Federal authorities are investigating five construction companies that collectively have gotten hundreds of millions of dollars in construction work at O'Hare International Airpot under Mayor Daley, the Chicago Sun-Times has learned.
The investigation appears to be an outgrowth of the probe of former Gov. Rod Blagojevich, whose fundraiser Christopher G. Kelly was a top roofing contractor at O'Hare.
Investigators are looking are how those contractors landed their city contracts.
Kelly was charged by the U.S. Attorney's Office with paying kickbacks to win contracts at O'Hare. Last month, Kelly pled guilty to filing a false tax return. He was accused of using corporate funds to pay off gambling debts. He has pled not guilty to the charges regarding O'Hare.
Kelly's relationship as a fundraiser for Blagojevich goes back to 2002, during the ousted governor's first run.
"Chris is a good friend and has been scrutinized for many years for his fundraising for me," Blagojevich once said of Kelly.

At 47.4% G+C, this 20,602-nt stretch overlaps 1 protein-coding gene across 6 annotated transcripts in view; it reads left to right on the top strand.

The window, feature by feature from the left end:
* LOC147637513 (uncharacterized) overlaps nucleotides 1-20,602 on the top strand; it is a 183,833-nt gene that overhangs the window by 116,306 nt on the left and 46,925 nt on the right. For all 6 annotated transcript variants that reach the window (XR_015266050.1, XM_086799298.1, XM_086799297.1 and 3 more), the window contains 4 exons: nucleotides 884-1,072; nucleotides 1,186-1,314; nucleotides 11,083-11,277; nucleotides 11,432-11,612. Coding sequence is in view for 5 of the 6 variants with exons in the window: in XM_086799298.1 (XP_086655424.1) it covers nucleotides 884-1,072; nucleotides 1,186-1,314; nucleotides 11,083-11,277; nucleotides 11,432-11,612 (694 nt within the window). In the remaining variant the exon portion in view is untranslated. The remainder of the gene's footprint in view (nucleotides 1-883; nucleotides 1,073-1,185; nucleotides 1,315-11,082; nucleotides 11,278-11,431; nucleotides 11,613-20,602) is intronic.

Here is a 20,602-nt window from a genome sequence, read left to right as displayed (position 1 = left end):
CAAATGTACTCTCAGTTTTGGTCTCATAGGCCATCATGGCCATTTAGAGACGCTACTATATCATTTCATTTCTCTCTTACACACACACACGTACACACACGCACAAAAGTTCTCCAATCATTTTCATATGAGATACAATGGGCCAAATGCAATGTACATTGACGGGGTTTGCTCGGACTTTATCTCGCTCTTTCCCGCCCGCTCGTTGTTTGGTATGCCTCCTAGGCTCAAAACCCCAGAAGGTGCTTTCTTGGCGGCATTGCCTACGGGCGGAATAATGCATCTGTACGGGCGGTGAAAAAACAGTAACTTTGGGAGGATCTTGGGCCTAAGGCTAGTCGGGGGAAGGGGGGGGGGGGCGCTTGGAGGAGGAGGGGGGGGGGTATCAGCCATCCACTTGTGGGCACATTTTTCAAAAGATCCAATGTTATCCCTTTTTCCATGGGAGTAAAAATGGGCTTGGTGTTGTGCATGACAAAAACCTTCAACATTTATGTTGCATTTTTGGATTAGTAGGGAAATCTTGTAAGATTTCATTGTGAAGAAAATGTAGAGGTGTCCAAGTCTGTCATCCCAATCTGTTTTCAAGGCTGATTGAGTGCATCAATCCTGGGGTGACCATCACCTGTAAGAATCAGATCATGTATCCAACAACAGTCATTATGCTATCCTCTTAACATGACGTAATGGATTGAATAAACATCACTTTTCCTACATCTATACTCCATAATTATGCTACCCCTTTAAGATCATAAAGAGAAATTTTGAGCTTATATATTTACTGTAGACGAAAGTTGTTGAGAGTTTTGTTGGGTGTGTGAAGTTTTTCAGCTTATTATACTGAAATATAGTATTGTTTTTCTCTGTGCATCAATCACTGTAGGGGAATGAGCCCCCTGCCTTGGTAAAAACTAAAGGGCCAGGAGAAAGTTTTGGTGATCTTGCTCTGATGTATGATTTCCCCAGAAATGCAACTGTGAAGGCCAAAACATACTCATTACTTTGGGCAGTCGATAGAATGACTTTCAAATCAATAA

When Blagojevich was charged Dec. 9, federal authorities also arrested John Harris. Prior to becoming Blagojevich's chief of staff, Harris was a top city official at O'Hare.
According to sources, some of the companies and contracts federal authorities are now looking at include:
- Rossi Contractors of Northlake, which since 1993 has received $261 million in City Hall contracts, much of that at O'Hare.
- Castle Construction of Markham, which has received $40 million in city contracts since 2004.
- Diamond Coring of Chicago.
- The Stealth Group.
- BCI Commercial Roofing -- Kelly's company.
Just yesterday, Blagojevich seemed to say Kelly could have a lot of information for investigators.
"I imagine he has some insights on Mayor Daley's administration and how contracts and how operations work at O'Hare Airport, and how people get opportunities at O'Hare that have nothing to do with me or state government or my years as governor," Blagojevich told NBC Chicago's Mary Ann Ahern.
This is not Rossi Construction's first time in the headlines. Back in 2003, it was one of the firms the city chose to dig up Meigs Field.
None of the companies returned calls asking for comment.